Private Equity Firm Failed to Obtain Approval for Co-Investments
The SEC fined and censured a private equity fund manager for failing to obtain advisory board approval for co-investments. According to the SEC, the respondent co-invested in portfolio companies along with funds managed by an affiliated adviser. The applicable limited partnership agreement required the approval of the LP advisory board before co-investing with an affiliate. The SEC charges that over a 6-year period, the respondent’s funds co-invested in 4 portfolio companies without obtaining the required consent. In most cases, the funds invested pro-rata, but at least one investment resulted in dilution for the related funds. When ultimately presented, the advisory board declined to ratify the prior co-investment transactions.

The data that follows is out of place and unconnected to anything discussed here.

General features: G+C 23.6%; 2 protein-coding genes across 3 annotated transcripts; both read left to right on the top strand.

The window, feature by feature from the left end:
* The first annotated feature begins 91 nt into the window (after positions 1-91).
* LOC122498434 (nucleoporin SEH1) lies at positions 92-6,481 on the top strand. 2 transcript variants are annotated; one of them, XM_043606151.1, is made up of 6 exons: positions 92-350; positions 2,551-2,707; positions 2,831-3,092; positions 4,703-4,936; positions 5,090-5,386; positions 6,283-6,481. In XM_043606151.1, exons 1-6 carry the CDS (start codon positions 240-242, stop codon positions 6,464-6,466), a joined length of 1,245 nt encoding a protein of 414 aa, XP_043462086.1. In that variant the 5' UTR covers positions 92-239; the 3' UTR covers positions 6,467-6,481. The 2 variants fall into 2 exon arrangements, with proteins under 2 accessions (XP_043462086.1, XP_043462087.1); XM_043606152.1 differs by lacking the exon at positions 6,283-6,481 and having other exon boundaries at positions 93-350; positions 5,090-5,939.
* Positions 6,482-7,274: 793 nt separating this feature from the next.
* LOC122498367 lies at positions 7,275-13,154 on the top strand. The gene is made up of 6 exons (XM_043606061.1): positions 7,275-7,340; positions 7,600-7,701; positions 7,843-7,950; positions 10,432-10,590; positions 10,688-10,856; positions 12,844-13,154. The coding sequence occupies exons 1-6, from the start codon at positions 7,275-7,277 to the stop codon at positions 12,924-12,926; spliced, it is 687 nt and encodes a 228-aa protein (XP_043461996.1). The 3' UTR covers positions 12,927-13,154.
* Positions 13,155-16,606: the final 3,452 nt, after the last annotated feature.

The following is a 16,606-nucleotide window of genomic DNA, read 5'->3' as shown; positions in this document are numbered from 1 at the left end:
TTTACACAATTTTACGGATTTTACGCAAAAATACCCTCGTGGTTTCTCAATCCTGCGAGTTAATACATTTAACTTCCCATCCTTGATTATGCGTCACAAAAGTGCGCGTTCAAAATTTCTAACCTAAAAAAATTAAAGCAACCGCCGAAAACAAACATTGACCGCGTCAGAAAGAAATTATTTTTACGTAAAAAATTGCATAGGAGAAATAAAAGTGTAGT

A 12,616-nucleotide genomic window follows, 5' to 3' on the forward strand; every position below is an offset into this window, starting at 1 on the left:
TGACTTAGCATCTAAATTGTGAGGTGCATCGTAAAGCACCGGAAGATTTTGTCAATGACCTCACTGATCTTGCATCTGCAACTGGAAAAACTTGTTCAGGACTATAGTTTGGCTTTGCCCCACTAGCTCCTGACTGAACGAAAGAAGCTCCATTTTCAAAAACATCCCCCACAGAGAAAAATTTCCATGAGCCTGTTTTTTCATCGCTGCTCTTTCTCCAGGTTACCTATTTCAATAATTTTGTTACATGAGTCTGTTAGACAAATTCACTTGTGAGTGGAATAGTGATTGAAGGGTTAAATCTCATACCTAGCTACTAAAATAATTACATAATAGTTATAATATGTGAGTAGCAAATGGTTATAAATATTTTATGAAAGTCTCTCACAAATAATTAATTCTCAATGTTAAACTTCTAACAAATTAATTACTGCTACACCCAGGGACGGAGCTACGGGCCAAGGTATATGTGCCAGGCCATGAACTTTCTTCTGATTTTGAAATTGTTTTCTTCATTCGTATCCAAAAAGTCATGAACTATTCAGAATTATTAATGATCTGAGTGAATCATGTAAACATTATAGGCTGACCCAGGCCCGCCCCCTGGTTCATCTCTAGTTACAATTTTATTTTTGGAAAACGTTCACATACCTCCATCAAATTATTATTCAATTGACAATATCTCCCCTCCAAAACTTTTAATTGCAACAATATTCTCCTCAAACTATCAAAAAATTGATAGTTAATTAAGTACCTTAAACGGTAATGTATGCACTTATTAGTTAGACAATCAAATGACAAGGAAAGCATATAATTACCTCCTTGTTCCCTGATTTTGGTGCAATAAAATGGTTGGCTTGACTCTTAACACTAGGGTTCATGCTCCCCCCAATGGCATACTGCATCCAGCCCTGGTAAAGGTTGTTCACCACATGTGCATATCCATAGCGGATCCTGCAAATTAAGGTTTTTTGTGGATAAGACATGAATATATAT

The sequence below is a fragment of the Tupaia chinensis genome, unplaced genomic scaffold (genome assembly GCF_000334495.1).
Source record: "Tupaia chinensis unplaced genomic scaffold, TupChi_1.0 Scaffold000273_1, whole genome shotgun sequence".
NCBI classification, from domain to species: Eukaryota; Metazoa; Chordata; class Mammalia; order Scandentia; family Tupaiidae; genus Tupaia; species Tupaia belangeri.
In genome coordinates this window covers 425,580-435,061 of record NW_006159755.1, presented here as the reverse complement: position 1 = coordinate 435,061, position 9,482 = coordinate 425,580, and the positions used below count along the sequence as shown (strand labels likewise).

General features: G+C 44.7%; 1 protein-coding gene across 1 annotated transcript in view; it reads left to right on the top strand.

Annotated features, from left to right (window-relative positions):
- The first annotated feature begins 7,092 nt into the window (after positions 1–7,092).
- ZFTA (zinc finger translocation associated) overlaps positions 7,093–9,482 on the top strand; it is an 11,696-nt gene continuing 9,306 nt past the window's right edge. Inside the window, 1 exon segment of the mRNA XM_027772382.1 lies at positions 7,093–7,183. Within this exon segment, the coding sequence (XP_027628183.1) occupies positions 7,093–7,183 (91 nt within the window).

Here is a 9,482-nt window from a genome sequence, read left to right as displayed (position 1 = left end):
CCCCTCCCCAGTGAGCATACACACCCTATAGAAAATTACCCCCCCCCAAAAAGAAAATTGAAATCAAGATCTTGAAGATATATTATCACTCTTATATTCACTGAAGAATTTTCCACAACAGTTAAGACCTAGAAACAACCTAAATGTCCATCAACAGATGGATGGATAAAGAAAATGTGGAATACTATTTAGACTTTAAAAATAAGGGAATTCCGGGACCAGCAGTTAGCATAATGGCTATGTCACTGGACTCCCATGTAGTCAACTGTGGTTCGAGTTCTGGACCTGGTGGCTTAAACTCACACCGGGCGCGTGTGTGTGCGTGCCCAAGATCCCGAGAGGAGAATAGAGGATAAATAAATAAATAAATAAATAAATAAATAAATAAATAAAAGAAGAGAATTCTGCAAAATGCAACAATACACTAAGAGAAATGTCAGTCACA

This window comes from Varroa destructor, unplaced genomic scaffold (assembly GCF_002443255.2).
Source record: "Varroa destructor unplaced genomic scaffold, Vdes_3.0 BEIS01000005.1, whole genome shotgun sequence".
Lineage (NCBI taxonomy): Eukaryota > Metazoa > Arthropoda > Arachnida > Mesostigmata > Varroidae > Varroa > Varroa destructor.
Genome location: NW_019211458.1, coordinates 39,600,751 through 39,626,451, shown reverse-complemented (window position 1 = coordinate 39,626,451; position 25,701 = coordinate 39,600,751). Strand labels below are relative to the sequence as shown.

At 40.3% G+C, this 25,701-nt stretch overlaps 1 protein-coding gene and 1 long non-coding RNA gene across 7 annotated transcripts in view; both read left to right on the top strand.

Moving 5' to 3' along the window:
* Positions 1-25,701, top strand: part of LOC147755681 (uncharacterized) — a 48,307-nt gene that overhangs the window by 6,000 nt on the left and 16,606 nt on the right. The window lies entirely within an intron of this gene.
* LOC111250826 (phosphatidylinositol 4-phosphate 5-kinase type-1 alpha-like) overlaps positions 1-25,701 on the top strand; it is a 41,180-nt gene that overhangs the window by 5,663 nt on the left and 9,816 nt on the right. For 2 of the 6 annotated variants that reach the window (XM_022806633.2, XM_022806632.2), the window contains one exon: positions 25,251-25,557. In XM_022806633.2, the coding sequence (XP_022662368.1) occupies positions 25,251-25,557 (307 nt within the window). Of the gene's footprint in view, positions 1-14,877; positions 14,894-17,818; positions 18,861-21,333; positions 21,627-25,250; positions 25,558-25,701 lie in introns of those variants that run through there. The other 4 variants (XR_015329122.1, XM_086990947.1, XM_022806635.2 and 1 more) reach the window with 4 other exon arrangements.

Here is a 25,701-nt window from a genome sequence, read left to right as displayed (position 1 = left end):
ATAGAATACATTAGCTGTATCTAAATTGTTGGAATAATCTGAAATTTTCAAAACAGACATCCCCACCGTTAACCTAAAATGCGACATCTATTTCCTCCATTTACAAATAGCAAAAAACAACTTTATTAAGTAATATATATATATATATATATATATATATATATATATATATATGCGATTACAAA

OUR TAKE: The SEC is using the LPA as an enforcement tool. The violation of the LPA becomes re-characterized as a breach of fiduciary duty and failure to disclose. Presumably, the limited partners had a private claim for violations of the LPA, although the SEC does not indicate that they ever took such action. Private equity firms should spend some compliance time ensuring they comply with the terms of their LPAs and offering documents.